Resize Text Search
  • Schedule an Appointment
  • Find a Doctor
  • Locations
Patient Information
Doctor Appointment
 
 
 

Heel Pain May be Cause of Common Condition Called Plantar Fasciitis

Date: 09.30.2011
Contact: Erica Rosenthal Phone: (330) 375-3052

Contact: Erica Rosenthal, Phone: (330) 375-3052, Email: rosenthale@summahealth.org             

AKRON, Ohio, Sept. 30, 2011– Foot and heel pain can make everyday activities and exercise both difficult and frustrating. However, there are steps to relieve a common cause of heel pain called plantar fasciitis. The condition, which affects one million people in the country, is defined as the pain, swelling or increased stress on the plantar fascia tissue that attaches to the heel bone and supports the foot arch.

The heel pain specific to plantar fasciitis can be a sharp or a dull ache; especially after getting out of bed in the morning or sitting for long periods of time. People may also experience swelling or redness in the heel.

Though anyone can suffer from this pain, people who are most at risk for plantar fasciitis are on their feet the majority of the day or are active runners. Other people at risk may be overweight, diabetic, or have a high or flat foot arch.

“While there are several treatment options, the first is to rest and work on activity modification, especially if the person is on their feet for long periods of time,” said James Goff, D.O., orthopaedics and sports medicine physician at Summa Health System who wrote an article titled “Diagnosis and Treatment of Plantar Fasciitis” in the September issue of American Family Physician. In addition, Dr. Goff recommends these treatment options at home to help relieve the pain:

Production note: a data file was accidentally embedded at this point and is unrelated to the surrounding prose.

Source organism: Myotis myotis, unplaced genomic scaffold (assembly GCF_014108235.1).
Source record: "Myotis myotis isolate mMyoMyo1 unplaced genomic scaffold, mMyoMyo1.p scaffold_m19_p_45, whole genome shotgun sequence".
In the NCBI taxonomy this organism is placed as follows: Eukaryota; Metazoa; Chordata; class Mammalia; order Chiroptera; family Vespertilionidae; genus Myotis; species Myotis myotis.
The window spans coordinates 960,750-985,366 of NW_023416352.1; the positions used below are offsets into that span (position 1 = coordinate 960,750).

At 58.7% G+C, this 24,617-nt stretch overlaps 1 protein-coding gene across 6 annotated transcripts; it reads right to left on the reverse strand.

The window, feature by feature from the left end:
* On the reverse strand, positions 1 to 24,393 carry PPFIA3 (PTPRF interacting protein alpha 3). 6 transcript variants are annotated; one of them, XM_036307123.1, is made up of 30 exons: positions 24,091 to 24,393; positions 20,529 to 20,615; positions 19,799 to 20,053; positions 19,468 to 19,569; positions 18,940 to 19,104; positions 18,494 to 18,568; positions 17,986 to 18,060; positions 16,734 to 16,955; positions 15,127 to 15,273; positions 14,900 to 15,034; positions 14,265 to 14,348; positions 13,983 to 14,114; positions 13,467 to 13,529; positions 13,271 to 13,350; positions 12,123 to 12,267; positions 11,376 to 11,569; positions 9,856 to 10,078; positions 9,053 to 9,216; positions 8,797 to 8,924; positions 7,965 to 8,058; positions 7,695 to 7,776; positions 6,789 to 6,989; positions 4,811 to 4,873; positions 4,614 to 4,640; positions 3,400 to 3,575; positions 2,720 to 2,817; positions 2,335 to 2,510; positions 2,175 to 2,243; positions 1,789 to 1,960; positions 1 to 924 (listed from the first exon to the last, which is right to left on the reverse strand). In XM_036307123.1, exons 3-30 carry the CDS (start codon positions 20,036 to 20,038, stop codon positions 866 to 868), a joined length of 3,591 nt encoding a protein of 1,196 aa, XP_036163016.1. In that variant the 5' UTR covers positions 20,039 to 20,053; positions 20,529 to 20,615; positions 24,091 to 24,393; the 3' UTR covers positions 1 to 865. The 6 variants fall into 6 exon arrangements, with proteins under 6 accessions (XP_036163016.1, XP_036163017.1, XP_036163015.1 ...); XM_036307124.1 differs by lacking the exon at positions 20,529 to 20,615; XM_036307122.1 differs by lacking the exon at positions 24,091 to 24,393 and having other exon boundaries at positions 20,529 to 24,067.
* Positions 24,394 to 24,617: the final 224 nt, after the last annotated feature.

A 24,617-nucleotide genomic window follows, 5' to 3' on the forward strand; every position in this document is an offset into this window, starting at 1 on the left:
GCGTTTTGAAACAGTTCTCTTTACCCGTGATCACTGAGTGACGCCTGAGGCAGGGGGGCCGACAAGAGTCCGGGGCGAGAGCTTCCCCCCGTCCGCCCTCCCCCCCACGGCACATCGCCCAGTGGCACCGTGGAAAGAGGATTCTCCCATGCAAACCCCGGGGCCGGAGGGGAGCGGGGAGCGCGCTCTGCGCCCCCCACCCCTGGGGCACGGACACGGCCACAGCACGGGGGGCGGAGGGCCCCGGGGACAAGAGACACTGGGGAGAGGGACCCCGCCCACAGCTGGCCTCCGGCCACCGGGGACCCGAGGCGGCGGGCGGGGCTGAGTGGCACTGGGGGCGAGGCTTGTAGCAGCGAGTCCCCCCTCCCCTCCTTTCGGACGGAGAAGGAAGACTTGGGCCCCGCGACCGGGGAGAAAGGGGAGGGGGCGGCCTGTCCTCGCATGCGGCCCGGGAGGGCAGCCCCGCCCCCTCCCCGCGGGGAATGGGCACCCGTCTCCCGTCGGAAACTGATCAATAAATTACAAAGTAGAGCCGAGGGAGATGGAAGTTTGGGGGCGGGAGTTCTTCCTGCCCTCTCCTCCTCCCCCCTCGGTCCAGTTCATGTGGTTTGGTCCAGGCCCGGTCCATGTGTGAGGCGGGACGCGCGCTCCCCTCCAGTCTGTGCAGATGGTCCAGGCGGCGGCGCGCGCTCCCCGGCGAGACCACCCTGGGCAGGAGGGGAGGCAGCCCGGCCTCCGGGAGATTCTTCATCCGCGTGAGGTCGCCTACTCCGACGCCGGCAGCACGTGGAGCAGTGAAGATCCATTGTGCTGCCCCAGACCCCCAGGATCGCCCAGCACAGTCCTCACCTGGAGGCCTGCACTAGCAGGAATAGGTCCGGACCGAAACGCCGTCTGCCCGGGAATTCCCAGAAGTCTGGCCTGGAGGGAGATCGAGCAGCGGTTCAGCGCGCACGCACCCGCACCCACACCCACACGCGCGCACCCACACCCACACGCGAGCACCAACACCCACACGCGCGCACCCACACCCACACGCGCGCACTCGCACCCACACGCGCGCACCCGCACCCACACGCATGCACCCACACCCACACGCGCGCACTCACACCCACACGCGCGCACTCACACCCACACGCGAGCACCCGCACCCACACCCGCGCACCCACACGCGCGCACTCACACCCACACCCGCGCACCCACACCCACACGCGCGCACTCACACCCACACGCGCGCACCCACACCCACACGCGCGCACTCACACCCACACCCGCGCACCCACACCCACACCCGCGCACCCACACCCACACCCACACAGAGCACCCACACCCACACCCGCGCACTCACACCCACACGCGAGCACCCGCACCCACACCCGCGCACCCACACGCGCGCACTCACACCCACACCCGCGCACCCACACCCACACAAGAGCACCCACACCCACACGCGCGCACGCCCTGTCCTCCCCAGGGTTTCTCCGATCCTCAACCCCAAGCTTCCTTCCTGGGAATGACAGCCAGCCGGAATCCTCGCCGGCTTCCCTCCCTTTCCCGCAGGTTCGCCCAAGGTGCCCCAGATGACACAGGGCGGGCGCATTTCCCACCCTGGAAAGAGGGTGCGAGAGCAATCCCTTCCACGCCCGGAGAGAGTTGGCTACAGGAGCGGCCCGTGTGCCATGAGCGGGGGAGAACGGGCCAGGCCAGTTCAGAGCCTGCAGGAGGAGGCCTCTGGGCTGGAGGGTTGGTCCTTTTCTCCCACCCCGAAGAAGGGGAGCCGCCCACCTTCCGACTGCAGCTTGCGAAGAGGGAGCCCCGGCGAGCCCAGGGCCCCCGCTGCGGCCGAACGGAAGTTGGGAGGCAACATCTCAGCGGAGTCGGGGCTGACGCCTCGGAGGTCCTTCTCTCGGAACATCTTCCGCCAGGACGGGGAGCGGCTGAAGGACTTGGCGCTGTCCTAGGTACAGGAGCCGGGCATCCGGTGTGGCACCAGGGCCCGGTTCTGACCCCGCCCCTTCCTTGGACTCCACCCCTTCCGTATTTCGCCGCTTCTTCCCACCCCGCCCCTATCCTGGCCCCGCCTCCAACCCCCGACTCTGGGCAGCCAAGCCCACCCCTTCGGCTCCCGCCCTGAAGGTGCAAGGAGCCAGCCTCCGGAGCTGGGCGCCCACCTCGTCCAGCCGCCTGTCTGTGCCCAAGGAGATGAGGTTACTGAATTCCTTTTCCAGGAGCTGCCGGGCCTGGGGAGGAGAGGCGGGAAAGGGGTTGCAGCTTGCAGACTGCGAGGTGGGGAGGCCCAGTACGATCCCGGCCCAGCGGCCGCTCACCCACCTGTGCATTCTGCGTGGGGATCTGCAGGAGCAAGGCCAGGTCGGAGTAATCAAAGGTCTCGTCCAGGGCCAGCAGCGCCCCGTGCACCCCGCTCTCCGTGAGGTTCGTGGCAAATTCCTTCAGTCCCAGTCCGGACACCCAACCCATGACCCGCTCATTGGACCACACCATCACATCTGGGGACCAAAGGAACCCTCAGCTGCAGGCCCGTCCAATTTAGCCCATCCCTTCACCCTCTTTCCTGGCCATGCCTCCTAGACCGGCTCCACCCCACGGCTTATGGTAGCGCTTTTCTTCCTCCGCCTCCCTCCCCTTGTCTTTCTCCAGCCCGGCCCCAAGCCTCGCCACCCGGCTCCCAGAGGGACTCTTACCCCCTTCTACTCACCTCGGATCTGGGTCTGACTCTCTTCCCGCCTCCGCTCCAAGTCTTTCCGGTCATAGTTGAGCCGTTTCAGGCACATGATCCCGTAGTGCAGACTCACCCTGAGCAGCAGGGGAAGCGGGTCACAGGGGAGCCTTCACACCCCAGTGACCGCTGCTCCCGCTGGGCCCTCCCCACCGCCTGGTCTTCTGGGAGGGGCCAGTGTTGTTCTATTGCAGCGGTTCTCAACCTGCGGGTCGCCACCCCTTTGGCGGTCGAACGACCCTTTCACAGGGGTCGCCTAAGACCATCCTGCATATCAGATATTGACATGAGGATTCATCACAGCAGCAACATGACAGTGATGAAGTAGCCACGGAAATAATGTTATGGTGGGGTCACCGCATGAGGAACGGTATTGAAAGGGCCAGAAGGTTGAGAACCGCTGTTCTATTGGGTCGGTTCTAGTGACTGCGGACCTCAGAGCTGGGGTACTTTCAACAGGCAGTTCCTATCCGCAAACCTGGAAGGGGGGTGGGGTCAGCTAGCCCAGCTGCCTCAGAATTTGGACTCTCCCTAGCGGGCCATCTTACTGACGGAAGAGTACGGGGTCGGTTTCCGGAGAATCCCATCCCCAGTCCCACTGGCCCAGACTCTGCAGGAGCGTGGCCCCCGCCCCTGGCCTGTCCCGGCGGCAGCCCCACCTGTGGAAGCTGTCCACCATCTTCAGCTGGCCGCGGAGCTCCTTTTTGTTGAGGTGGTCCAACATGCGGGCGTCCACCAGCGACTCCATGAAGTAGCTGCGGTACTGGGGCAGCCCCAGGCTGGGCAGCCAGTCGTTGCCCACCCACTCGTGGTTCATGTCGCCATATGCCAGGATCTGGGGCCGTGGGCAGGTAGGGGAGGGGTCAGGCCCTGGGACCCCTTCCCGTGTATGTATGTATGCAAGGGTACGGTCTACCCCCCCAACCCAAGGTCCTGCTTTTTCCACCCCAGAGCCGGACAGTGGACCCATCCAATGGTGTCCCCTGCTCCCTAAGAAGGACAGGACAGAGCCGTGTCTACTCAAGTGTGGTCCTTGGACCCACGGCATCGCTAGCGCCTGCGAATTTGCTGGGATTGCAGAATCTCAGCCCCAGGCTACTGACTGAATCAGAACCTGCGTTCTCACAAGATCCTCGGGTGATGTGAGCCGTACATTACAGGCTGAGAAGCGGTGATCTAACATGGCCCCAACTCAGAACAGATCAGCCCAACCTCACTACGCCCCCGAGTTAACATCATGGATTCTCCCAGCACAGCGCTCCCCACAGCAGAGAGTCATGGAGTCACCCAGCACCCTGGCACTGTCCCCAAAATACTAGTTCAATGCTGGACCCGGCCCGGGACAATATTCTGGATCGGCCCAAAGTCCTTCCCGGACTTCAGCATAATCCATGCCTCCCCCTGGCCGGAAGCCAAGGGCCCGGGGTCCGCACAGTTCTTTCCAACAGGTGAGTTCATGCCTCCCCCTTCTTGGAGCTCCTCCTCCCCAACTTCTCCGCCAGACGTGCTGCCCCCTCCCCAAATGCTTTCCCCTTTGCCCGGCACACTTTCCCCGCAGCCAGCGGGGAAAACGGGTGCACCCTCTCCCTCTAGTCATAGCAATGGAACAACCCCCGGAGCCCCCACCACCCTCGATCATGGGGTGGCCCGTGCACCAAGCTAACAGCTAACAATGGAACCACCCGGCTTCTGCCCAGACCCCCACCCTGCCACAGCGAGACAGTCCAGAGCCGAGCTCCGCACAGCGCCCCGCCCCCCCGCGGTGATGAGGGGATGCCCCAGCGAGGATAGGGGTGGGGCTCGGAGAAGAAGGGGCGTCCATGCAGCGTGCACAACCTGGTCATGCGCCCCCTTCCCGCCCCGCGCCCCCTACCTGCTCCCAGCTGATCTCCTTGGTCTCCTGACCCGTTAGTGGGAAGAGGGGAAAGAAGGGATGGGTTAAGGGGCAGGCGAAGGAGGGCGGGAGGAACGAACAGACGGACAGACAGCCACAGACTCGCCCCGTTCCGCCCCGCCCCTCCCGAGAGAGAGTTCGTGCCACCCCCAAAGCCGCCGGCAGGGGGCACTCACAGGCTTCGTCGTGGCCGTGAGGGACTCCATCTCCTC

• Wear comfortable shoes.
  • Wear heel cups or arch supports in shoes.
  • Ice the heel a few times throughout the day for 10-15 minutes.
  • Take pain reliever medicines (consult a doctor before beginning).
  • Daily stretching at home using a towel, wall or step.
  • To learn how to perform these stretches from Dr. Goff, watch this video: http://www.youtube.com/watch?v=BkyViabT6ds

Dr. Goff says there are other treatment options if the pain endures.

“If your heel pain is not improving after doing these conservative measures, please contact your sports medicine physician for further treatment options, which may include physical therapy, corticosteroid injections, heel inserts or night splints,” he said. “But 90 percent of patients will recover from this pain with stretching and other conservative measures.”

About Summa Health System
Summa Health System is one of the largest integrated healthcare delivery systems in Ohio. Encompassing a network of hospitals, community health centers, a health plan, a physician-hospital organization, a multi-specialty physician organization, research and multiple foundations, Summa is nationally renowned for excellence in patient care and for exceptional approaches to healthcare delivery. Summa's clinical services are consistently recognized by the American Nurses Credentialing Center (Magnet status), U.S. News and World Report, Thomson Reuters and The Leapfrog Group. Summa also is a founding partner of the Austen BioInnovation Institute in Akron. For more information, visit www.summahealth.org or find us on Facebook at www.facebook.com/summahealth and Twitter at www.twitter.com/summahealth.

-30-